If you’ve ever watched or heard a State of the Union address, you might think the event starts like this: “Mr. Speaker! The President of the United States!”
But, as is true with so many things in Washington, there’s more to the story. A lot more.
The State of the Union address – SOTU as it’s known in Washington – is a mass media event that takes hours, no, make that days, no, make that months, of preparation.
The SOTU is highly orchestrated by the White House, by members of Congress, by the news media.
For many reporters, the speech itself is a blip. Their focus is Statuary Hall, which is a short walk from the House chamber where the president gives the annual speech.
“Stat Hall” – more jargon used by the Washington in-crowd – is interview central. A lot of lawmakers pass through the hall on their way to the address – some of them stopping to give reporters their response to a speech they have not yet heard – and almost all of them head to “Stat Hall” after the speech for the media after party. A few of the lawmakers are high-profile enough for reporters to flock to them when they enter the hall; most line up at one of many television interview locations and wait for their turn in front of the camera.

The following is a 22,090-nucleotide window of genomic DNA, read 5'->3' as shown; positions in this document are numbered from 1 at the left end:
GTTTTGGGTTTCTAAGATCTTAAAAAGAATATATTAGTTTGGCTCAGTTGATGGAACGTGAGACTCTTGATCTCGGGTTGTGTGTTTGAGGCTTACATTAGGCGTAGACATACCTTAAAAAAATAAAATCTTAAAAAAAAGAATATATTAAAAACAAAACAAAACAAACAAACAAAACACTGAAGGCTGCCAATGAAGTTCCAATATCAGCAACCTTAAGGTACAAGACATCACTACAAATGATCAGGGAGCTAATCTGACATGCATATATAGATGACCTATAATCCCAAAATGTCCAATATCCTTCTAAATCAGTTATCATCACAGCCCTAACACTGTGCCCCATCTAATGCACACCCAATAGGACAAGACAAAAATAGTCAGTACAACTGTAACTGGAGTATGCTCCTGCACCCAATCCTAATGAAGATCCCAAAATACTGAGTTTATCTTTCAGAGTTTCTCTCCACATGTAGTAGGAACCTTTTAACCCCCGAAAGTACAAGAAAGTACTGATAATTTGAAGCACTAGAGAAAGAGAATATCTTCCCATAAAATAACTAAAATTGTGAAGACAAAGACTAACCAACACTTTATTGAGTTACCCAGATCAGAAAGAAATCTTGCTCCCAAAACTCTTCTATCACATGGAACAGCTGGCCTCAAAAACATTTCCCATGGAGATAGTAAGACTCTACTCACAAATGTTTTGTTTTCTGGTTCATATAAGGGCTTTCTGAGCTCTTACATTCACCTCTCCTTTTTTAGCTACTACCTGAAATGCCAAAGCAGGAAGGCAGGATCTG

It’s a media mob scene.
To give you a sense of the entire day it takes news crews to set up and cover the mob, we perched a camera on a balcony overlooking the room and produced a time-lapse video of the craziness.
And to find out how the SOTU became such a circus – think of Stat Hall as the Big Top – listen to DecodeDC’s latest podcast: Ladies and gentlemen, the greatest show on earth!